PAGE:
Archbishop Thompson’s reflection on the Holy Spirit resonated with transitional Deacon Timothy DeCrane, who assisted at the chrism Mass and is scheduled to be ordained a priest on June 1 at the cathedral.

“The Holy Spirit has called me to this [vocation] and will continue to be there,” Deacon DeCrane said. “He’s nourished my vocation over the past nine years, and he’ll be there for the rest of my priesthood as it begins and as it continues. I’m very grateful for that.”

He admitted that the recent revelations of clergy sexual abuse have challenged him.

“I was struggling with it,” said Deacon DeCrane, a member of Holy Name of Jesus Parish in Beech Grove. “It was sorrow—sorrow for [the] priests, sorrow for the vocation I was about to enter into. I realized that it didn’t represent me and doesn’t represent the priests that I’ve known, who led me to this point, following their example. They mentored me while I’ve been a seminarian.”

The crisis has spurred Deacon DeCrane to focus on the sacraments, which were at the heart of the chrism Mass.

“That’s what the faithful want, to see the sacraments celebrated well, and that we need to be men of prayer and be willing to follow the grace and call of the Holy Spirit,” Deacon DeCrane said. “It’s a challenging time. But it’s also a time when we can take comfort in the Holy Spirit. The faithful have been so good.”

Archbishop Thompson will use the chrism oil blessed at the chrism Mass to anoint the hands of Deacon DeCrane during the June 1 ordination.

He will also use it in many celebrations of the sacrament of confirmation across central and southern Indiana in the coming months.

Justin Wininger, who will be confirmed later this year, received the blessed oils for his faith community, SS. Francis and Clare of Assisi Parish in Greenwood.

An eighth-grader at his parish’s school, Justin was surprised to be asked to receive his parish’s oils.

“Why me? There’s a whole parish out there,” he said. “But, I’m honored to do it.”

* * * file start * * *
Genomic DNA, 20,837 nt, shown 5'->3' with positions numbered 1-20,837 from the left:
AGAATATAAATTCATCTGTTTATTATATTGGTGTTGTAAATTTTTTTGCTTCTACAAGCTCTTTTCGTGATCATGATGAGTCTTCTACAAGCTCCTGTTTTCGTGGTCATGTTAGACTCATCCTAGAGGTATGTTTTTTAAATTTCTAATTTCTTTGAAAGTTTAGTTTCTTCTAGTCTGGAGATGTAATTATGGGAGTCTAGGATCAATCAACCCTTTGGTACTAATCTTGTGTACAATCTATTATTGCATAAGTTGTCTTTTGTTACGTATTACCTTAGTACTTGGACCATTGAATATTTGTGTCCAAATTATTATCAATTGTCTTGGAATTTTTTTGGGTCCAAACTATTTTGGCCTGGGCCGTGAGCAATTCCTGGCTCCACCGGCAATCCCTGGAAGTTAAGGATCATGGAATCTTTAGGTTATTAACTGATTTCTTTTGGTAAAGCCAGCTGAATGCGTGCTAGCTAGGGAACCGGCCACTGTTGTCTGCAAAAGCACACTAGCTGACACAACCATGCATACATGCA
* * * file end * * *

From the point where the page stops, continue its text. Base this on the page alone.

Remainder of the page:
Justin was also glad to know that the oils he and others took back to their parishes would change so many people’s lives.

“There are so many people here from all walks of life, from so far away,” he said. “It’s really special to know that we’re all coming here to celebrate our faith and help other people celebrate their faith.”

Many who attended the chrism Mass expressed their support for priests serving in the archdiocese in this difficult time for the Church.

One was Laura Elstro, a member of St. Elizabeth Ann Seton Parish in Richmond. She especially appreciates the life and ministry of the clergy because her pastor, Father Kevin Morris, died on March 12. Deacon Frank Roberts, who also served at the parish, died on March 19.

Attending the chrism Mass was encouraging to her.

“It gave [me] strength, knowing what we have been through in the last month,” Elstro said. “Losing a priest and a deacon within a week of each other, it’s been really hard.”

Being at the Mass was also a priority for her in light of the challenges facing the Church in the clergy sexual abuse crisis.

“Hearing the priests renew their promises brought about healing,” Elstro said. “We have been rocked in the last nine months by a lot of scandal. To hear them say that they’ll be faithful brings me hope and courage. And it makes me aware that I still need to pray for them … and to pray for the victims, too, because that takes courage to come out.” †